Police in Dorset issued 45,344 speeding tickets last year – placing it in the top 10 forces in the UK.
Top officers have defended the figure after it was revealed that Dorset is tenth in a table of ‘most speeding tickets issued in 2017’, coming behind forces including Kent, Humberside, Norfolk and Dundee.
During the year, one motorist was stopped travelling 96 miles per hour in a 30mph stretch.
Sergeant Mark Farrow of Dorset Police’s No Excuses team said officers will always take speeding seriously.
“Excessive and inappropriate speed has been identified as one of the ‘fatal five’ offences – offences identified as being the main contributing factors in fatal road traffic conditions,” he said.
“A priority of Dorset Police is to reduce the number of people killed and seriously harmed on Dorset’s roads.
“The impact of these collisions is devastating to individuals, families and communities.”
Asked if drivers travelling in the county should be concerned about being criminalised, Sgt Farrow said: “All motorists have a responsibility to drive according to road traffic legislation.
“Motorists travelling within Dorset should do so in a careful and considerate manner, ensuring they obey the laws of the road. In doing so they will help make Dorset safer and will have no concerns over being ‘criminalised’.
“Individuals who wish to disregard driving standards, road signs, speed limits or drive while under the influence of drink or drugs can expect to be dealt with for doing so.
“Dorset Police’s No Excuse Team, road policing team and territorial policing officers patrol 24/7 and will deal with offenders who put the public at risk of harm.”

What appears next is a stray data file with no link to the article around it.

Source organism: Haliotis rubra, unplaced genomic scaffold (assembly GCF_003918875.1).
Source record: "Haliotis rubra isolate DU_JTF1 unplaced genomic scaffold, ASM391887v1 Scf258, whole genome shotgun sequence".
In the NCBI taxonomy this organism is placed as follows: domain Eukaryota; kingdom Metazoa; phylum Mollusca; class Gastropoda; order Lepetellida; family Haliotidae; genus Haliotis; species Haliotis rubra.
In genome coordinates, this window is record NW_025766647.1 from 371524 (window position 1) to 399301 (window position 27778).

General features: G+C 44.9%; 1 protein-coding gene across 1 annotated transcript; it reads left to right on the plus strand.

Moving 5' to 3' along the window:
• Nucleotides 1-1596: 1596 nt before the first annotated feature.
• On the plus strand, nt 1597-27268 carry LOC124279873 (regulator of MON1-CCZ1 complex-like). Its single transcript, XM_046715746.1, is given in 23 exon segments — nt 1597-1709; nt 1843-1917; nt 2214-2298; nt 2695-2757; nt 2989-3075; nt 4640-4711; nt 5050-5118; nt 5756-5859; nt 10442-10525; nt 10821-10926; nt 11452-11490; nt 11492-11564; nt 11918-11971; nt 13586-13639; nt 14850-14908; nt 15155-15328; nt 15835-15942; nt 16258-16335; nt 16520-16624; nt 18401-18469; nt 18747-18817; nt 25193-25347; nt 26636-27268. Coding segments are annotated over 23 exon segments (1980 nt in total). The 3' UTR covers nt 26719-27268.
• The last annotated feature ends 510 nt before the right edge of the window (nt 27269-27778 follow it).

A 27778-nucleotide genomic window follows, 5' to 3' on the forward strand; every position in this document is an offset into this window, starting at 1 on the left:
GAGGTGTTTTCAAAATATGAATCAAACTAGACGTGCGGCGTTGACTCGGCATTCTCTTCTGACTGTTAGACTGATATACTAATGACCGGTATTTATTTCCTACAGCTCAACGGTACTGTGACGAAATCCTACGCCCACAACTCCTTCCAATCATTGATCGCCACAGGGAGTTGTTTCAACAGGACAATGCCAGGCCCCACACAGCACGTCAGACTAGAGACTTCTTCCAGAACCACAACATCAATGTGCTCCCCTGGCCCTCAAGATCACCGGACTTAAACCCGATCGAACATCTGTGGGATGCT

Money generated from motorists who attend driving courses after being caught speeding is used to provide free community safety education sessions in Dorset.
“Speed limits are set for several reasons, including the intention to improve road safety and reduce the number of road traffic casualties,” Sgt Farrow said.
“Those exceeding speed limits decrease the time that they have to react if an unforeseen incident were to occur and increase the potential for injury to themselves and other road users if involved in a collision.
“The impact of the resulting trauma to the driver, other road users, families, friends, those observing the collision, as well as the cost to the public purse in dealing with that collision could be substantially reduced by drivers adhering to the signed limits.”
From April last year, speeding drivers have faced stricter penalties and much higher fees based on their earnings. New rules came into effect in the UK in 2017 which means offenders can now be charged up to 175 per cent of their weekly income.
The system rates the severity of the offence based on speed limit.
From the Bournemouth Echo on 19th January 2018